Application Of The Phase Doppler Measurement Technique For The Characterization Of Supersonic Gas Atomization
N. Apell, C. Tropea, I. V. Roisman, J. Hussong
Institute for Fluid Mechanics and Aerodynamics, Technische Universität Darmstadt, Germany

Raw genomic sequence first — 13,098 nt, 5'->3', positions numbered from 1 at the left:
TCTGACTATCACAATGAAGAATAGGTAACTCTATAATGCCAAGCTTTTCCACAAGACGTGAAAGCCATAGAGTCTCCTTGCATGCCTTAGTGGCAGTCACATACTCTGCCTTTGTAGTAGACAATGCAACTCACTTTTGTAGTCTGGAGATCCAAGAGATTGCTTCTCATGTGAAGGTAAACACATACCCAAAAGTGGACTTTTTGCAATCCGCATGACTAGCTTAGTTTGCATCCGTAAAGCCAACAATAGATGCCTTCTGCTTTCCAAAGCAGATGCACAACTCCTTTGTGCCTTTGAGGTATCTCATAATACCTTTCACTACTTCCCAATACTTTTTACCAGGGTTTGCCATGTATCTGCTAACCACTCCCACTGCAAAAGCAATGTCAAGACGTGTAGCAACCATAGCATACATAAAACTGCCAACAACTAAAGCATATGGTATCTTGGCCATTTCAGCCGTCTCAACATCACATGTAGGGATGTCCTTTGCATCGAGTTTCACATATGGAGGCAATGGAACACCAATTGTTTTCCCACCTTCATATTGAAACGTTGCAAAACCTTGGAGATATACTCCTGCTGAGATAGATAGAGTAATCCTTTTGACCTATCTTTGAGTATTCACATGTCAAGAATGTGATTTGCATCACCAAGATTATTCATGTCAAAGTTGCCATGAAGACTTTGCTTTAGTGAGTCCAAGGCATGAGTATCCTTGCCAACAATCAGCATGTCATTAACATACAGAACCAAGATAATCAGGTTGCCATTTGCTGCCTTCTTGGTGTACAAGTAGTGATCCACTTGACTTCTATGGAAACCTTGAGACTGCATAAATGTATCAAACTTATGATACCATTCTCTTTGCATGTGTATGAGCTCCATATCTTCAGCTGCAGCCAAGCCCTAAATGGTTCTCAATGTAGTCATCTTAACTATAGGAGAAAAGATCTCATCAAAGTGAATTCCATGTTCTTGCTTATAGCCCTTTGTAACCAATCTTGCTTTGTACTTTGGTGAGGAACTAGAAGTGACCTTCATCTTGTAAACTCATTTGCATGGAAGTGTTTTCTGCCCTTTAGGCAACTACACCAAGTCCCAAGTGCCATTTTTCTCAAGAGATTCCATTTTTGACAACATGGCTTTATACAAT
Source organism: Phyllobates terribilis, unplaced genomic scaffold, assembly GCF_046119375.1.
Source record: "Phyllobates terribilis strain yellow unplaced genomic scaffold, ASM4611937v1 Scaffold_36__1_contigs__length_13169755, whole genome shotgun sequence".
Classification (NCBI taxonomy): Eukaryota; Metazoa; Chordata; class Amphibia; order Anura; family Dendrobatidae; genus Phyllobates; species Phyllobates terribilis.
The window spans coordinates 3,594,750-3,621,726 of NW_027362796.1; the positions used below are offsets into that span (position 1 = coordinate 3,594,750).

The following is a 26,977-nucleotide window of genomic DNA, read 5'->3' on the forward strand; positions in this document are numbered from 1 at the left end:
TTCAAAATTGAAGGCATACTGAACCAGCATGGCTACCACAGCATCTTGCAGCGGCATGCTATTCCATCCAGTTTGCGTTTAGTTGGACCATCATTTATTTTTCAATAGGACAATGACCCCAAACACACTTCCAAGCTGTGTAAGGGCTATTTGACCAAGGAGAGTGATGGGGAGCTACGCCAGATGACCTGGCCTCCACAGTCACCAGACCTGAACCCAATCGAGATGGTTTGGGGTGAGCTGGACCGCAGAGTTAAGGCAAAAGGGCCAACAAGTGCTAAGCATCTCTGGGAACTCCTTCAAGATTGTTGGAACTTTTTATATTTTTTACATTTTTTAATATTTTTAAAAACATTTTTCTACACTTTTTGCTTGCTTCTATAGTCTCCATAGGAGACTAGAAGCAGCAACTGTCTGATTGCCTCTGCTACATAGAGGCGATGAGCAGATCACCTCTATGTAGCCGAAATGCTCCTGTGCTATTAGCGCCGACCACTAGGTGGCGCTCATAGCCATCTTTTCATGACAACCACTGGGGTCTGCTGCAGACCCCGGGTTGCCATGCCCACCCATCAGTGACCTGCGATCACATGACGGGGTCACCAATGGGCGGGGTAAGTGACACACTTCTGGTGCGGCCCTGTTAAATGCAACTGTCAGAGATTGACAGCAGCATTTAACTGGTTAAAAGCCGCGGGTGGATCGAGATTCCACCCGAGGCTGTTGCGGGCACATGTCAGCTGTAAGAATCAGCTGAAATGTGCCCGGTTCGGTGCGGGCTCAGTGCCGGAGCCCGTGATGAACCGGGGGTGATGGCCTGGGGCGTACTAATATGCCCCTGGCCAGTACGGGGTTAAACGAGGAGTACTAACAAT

A dual-mode phase Doppler measurement system has been set up for the characterization of the complex spray produced through supersonic gas atomization. The atomizer design has been based on a generic close-coupled configuration operated with water and air, which leads to high local Mach numbers and complex patterns of compression and expansion waves within the gas flow field. As a result, the dense spray is characterized by high particle velocities and a wide range of particle sizes, which proves challenging for experimental investigations. Measurements of local particle size and velocity distributions have been performed in various radial positions within the spray downstream of the atomizer, where the spray is fully developed. The set point of operation, which is defined by the gas stagnation pressure and the liquid mass flow rate, has been varied systematically, covering a wide range. By decoupling both operational parameters, their influence on the atomization result has been investigated independently. Furthermore, the atomizer geometry has been varied in terms of liquid nozzle diameter and liquid nozzle protrusion length. In accordance with data from the literature, the gas stagnation pressure has been observed to lead to decreasing median particle size and dispersion of the particle size, when increased. However, as a novel finding, the atomization result has been shown to be more sensitive to changes in the liquid mass flow rate. Thus, increasing the liquid mass flow rate results in an increase in both the median particle size and the dispersion of the particle size. The relationship between the atomization result and the gas-to-liquid ratio has been clearly shown to be ambiguous, that is, a function of the gas stagnation pressure and the liquid mass flow rate. Neither the liquid nozzle diameter nor the liquid nozzle protrusion length have been found to have an influence on the median particle size. However, the latter clearly influences the dispersion of the particle size in a complicated way, while the effect of the liquid nozzle diameter is more subtle. It has been concluded that the complex coupling between operational parameters and the specific atomizer design evident in supersonic gas atomization requires a deeper understanding of the local gas flow field and its interaction with the liquid flow.